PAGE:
Ron Flowers obituary

Ron Flowers, who has died aged 87, played football of such quality and consistency across such a prolonged period that his career was able to span not just a whole era of huge achievement at Wolverhampton Wanderers in the 1950s, but England’s victorious 1966 World Cup victory and beyond.

He won three First Division titles and an FA Cup with Wolves during a golden period at the club, and was 31 when called up for the 1966 World Cup finals as the oldest player in England’s 22-man squad. While he did not actually play in any of the matches during that tournament, he came agonisingly close to appearing in the 4-2 defeat of West Germany in the final. On the night before the match, Flowers was told by the England manager, Alf Ramsey, that Jack Charlton had taken ill – and that if he was no better in the morning then he would be in the starting lineup.

After a sleepless night, it transpired that Charlton had made a recovery, and so Flowers had to sit out the match on the bench. Under the rules that then pertained, Flowers therefore did not receive a World Cup winners’ medal, although many years later football’s governing body changed its mind, and – along with a number of other members of the England squad – he took delivery of one at 10 Downing Street in 2009.

The 1966 tournament had been a second tilt at the World Cup for Flowers, who had played with distinction in the 1962 version in Chile. By that time he had been at the top level of the game for a decade with a great Wolves side, and had retreated from an attacking midfield position at wing-half to a more defensive role, playing at left-half for England with Bobby Moore, newly capped, on the right. Twice Flowers would show his cool accuracy from the penalty spot in Chile, first in the opening game, which was lost 2-1 to Hungary, and then in the 3-1 victory against Argentina in the third, before England lost to Brazil in the quarter-finals.

He had not looked quite so assured when he made his debut for England against France in Paris as a 20-year-old in 1955. Playing at wing-half, Flowers found that the long passing ethos of Wolves had become so ingrained in his play that he kept firing the ball ahead of Stanley Matthews to run on to, rather than directly at his feet, as the great winger always required. As a result, he did not play for his country for another three years.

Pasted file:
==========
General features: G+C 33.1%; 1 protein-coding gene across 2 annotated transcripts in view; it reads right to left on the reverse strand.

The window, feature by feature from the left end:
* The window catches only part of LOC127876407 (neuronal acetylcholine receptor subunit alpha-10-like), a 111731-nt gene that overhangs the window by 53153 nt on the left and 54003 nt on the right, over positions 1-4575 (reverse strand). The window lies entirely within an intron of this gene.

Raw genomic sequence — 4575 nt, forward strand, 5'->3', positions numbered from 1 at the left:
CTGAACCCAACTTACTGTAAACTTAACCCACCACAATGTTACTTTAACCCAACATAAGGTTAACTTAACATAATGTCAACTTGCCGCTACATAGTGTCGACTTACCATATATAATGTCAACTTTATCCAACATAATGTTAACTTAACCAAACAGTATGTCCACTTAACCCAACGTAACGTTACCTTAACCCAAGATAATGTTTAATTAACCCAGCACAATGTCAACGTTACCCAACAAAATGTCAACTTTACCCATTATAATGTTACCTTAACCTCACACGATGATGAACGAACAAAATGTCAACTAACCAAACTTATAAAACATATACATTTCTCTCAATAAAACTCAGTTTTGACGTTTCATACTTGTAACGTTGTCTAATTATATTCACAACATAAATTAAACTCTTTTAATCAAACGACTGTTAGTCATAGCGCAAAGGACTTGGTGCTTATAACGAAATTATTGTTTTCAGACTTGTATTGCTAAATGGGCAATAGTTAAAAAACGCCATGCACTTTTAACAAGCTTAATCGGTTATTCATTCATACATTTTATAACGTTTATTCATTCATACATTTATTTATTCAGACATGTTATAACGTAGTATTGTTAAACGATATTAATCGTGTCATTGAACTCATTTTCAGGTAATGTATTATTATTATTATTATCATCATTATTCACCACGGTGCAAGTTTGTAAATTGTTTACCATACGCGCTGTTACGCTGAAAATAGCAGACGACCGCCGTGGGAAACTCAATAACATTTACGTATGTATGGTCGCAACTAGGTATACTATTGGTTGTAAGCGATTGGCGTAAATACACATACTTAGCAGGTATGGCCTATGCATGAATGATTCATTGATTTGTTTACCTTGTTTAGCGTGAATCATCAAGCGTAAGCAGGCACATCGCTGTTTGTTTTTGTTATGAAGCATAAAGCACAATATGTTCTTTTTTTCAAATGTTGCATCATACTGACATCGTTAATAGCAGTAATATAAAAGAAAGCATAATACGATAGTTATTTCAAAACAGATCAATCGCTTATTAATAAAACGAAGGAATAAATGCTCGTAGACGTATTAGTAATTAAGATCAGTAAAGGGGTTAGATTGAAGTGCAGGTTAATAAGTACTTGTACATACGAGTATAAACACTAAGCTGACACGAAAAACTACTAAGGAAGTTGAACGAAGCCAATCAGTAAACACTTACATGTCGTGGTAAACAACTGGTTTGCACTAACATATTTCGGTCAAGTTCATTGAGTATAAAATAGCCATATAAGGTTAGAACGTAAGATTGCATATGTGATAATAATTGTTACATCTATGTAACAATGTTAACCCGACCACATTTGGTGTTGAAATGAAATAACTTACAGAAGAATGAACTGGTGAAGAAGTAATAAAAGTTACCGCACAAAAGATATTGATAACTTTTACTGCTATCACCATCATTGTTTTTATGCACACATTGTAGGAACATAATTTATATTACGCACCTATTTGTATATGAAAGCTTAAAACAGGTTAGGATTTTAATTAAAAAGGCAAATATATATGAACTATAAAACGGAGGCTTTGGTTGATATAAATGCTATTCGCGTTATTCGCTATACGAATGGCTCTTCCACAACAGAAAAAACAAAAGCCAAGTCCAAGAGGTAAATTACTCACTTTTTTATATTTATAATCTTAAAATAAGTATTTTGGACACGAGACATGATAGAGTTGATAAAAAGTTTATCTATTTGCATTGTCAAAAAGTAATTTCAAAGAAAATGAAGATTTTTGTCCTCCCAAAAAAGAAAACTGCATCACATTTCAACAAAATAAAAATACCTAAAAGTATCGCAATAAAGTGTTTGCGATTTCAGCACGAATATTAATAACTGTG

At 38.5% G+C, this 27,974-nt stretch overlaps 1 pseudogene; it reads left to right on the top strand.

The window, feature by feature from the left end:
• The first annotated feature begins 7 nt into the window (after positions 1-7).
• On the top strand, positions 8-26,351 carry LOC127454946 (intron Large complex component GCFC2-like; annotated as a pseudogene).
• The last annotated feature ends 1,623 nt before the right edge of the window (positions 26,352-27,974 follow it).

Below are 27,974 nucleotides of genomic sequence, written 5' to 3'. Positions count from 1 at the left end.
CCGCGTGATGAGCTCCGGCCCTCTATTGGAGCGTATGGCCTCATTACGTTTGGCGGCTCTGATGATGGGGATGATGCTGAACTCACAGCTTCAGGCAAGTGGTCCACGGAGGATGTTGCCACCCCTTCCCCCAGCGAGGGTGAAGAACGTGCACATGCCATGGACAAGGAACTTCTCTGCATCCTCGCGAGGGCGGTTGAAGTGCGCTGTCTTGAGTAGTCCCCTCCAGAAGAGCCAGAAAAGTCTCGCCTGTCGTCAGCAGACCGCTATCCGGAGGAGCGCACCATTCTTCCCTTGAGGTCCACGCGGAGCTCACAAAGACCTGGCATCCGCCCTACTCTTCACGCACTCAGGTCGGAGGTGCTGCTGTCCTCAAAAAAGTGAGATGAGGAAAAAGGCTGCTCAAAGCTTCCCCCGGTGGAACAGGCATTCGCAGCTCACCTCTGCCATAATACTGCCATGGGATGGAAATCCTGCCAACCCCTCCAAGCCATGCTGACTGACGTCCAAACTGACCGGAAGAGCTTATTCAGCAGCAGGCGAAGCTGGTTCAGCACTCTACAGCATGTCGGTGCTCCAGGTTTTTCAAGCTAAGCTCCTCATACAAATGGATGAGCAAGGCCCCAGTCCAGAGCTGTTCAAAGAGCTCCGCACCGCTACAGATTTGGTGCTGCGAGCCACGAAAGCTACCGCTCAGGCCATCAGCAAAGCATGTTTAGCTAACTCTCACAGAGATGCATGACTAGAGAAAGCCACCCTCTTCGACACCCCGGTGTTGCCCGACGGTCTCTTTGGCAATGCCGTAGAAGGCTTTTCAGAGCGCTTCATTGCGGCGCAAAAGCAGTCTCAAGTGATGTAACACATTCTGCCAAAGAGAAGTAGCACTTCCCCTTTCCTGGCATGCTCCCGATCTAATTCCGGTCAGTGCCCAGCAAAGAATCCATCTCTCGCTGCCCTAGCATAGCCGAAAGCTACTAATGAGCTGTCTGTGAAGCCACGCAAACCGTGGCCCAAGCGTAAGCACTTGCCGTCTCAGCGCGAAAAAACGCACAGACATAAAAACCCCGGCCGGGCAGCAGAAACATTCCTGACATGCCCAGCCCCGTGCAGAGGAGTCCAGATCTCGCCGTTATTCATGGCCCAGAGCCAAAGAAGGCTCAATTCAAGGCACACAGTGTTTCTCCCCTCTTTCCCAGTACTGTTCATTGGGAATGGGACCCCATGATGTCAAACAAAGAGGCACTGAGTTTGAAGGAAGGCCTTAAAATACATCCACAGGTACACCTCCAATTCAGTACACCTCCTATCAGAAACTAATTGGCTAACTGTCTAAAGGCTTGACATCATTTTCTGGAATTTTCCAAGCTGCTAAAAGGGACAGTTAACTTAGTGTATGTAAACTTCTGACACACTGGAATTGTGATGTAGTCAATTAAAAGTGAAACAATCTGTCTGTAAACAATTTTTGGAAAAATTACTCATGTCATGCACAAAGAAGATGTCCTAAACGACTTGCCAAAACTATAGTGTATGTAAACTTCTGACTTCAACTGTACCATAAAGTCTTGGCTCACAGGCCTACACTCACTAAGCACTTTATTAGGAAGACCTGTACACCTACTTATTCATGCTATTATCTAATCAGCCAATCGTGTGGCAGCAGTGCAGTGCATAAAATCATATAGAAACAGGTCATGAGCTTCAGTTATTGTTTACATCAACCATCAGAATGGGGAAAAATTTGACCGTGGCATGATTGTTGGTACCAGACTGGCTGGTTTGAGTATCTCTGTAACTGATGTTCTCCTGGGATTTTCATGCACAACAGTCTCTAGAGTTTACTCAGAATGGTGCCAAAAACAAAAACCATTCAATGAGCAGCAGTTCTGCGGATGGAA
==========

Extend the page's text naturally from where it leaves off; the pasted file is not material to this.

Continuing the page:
However, Flowers returned to the fold in 1958 for a home international against Wales, and would keep his England place with only an occasional absence for the next seven years, having a run of 40 consecutive games at one point.

He was still there in 1966, playing against Norway in Oslo on the eve of the World Cup, although that match turned out to be the last of his 49 international caps. He captained his country three times and scored 10 goals, with a six-out-of-six penalty record.

Born the son of a coalminer in Edlington, near Doncaster, Flower was spotted as a schoolboy playing for Edlington grammar school and then Yorkshire Boys. He developed his talents at Wath Wanderers, then a nursery team for Wolves, and signed for the Midlands club as a professional on his 18th birthday. The Wolves manager, Stan Cullis, gave him his debut a couple of months later in September 1952, against Blackpool. Flowers scored with a header in that match and played 20 games in the 1952-53 season, establishing himself as a regular attacking midfielder in a team that became a dominant force in English football for the best part of a decade.

With Wolves he won the First Division championship in 1953-54, 1957-58 and 1958-59 – and the FA Cup in 1960 after a 3-0 defeat of Blackburn Rovers. He also played in the pioneering “floodlit friendlies” at Wolves against continental European sides such as Honved and Real Madrid, which caught the imagination of the British public.

Eventually the good times ended, and Cullis was sacked in 1964 when Wolves were relegated. Flowers helped his team regain First Division status after two seasons, but left at the end of the 1966-67 season to become player-manager of Northampton Town, having played 515 games for Wolves.

At Northampton he made 62 league appearances, but in his second season the team were relegated to the Fourth Division, and in 1969 he switched to become player-manager at non-league Telford United, whom he led to the first ever final of the FA Trophy, losing 2-0 to Macclesfield Town in 1970. He lost his job at Telford in October 1971 and then moved out of the game to concentrate on running a successful sportswear store in Wolverhampton, which still flourishes. He was made MBE earlier this year.

He is survived by his wife, Yvonne Hart, whom he married in 1957, and their two sons.